Ms Armato writes:
About 10 minutes into all this, a Phoenix PD comes to calm me down. I explain to him that there is no reason I should be treated this way and I have every right to be upset.
He then says “they” (aka TSA) saw me coming, have it out for me (from my complaint against TSA the week before when they didn’t know the breast milk rules then either), and I should travel out of a different gate in future weeks.
He said TSA wants me to play along with their horse and pony show and if I don’t then TSA can have the Phoenix PD arrest me! Well, I wanted to get home to my baby and my flight was 30 minutes from departure so I ‘played along.’ Three Phoenix PD watched in the background…I could tell they all knew this was a waste of their time but I was happy to have them standing by in case TSA continued to act out of line.
Eventually Ms Armato was released from the box, and subjected to a full groping from another TSA agent.
A TSA manager then approached her and told her that the milk had to go through the x-ray scanner because the containers it was in were “too full” and it was “not a clear liquid”. These are both made up rules that are not mentioned anywhere in TSA guidelines, proving that even the TSA manager had no regard for the official laws in this instance.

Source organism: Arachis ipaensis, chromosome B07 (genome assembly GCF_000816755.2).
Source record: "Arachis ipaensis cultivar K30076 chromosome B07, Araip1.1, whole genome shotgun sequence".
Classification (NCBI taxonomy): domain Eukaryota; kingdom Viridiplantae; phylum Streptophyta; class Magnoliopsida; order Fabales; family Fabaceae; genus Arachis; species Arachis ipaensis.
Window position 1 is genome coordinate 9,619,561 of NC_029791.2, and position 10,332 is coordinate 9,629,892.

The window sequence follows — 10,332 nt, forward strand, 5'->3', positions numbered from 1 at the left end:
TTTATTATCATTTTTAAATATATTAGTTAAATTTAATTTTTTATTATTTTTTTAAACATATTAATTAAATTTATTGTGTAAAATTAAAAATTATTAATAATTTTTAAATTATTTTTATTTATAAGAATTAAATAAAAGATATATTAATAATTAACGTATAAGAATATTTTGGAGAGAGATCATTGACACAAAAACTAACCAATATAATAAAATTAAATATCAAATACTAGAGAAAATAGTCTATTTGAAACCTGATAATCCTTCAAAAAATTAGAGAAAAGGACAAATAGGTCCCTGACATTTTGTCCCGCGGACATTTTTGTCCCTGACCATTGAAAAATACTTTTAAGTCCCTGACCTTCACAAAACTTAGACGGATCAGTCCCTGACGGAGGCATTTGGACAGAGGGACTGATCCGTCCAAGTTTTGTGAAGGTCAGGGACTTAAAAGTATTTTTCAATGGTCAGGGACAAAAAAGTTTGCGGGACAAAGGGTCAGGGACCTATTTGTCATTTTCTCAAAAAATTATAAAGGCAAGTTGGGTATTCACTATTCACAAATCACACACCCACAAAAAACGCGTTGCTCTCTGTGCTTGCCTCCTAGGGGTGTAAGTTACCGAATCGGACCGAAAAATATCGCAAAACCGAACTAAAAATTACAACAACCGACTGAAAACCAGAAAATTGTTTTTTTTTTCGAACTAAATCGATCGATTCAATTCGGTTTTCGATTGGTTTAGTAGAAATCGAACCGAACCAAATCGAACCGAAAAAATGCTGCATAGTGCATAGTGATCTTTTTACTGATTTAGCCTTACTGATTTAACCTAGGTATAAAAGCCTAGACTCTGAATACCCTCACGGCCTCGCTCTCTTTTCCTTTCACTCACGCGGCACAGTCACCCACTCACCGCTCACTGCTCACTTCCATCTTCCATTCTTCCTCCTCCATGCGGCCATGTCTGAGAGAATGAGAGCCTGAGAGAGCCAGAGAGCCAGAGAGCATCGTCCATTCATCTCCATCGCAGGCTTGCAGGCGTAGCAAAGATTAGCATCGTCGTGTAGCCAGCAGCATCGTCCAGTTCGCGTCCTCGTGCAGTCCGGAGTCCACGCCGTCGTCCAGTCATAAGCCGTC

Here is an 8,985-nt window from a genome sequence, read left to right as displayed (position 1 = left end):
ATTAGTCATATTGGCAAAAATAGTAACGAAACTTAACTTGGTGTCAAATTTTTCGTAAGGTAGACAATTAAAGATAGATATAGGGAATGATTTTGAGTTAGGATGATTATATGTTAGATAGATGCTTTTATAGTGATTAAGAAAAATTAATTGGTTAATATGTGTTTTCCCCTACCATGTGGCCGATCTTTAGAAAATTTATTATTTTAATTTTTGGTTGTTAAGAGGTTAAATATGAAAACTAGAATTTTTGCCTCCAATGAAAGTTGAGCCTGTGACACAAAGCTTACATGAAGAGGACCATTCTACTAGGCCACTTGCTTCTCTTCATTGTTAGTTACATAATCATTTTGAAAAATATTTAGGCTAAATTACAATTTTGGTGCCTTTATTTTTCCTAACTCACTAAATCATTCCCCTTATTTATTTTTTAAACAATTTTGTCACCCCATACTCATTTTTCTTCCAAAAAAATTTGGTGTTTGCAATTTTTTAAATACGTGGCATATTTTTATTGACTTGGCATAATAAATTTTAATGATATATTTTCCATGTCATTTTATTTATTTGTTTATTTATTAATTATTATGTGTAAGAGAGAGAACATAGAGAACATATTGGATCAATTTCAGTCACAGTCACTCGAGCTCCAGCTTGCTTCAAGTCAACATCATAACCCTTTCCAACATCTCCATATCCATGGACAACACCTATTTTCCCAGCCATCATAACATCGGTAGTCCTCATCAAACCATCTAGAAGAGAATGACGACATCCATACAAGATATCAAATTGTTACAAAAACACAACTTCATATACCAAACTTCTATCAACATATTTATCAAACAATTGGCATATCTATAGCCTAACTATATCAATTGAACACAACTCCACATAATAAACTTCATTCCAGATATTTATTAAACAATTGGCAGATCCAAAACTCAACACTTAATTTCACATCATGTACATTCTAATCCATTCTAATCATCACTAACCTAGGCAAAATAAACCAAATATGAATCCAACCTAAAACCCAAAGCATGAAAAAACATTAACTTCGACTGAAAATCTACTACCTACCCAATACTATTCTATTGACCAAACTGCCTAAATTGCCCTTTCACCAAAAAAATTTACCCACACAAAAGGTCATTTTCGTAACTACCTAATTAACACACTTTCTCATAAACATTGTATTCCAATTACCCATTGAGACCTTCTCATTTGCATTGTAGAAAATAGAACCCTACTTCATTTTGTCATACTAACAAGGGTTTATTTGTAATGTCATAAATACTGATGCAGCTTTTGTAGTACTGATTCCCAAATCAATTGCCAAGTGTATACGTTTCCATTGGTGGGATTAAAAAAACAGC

The guidelines allow “Mothers flying with, and now without, their child be permitted to bring breast milk in quantities greater than three ounces as long as it is declared for inspection at the security checkpoint.”
According to TSA rules breast milk is to be treated as a medical liquid, which should not be subjected to x-ray radiation.
Ms Armato writes:
He read the first form which stated that medical liquids can have alternate screening (no x-ray). He was quick to say “well this isn’t a medical liquid!” So I had him read the second form which says breast milk is to be treated like a medical liquid. He then says, “well, not today.” I started balling all over again once he said that.
Again this is clear evidence of a TSA supervisor acting like a supreme authority and simply making up the rules as he goes along.
Ms Armato was then forced to pour out the milk into 8 different containers, only half filling each, as per the TSA’s new completely made up rule.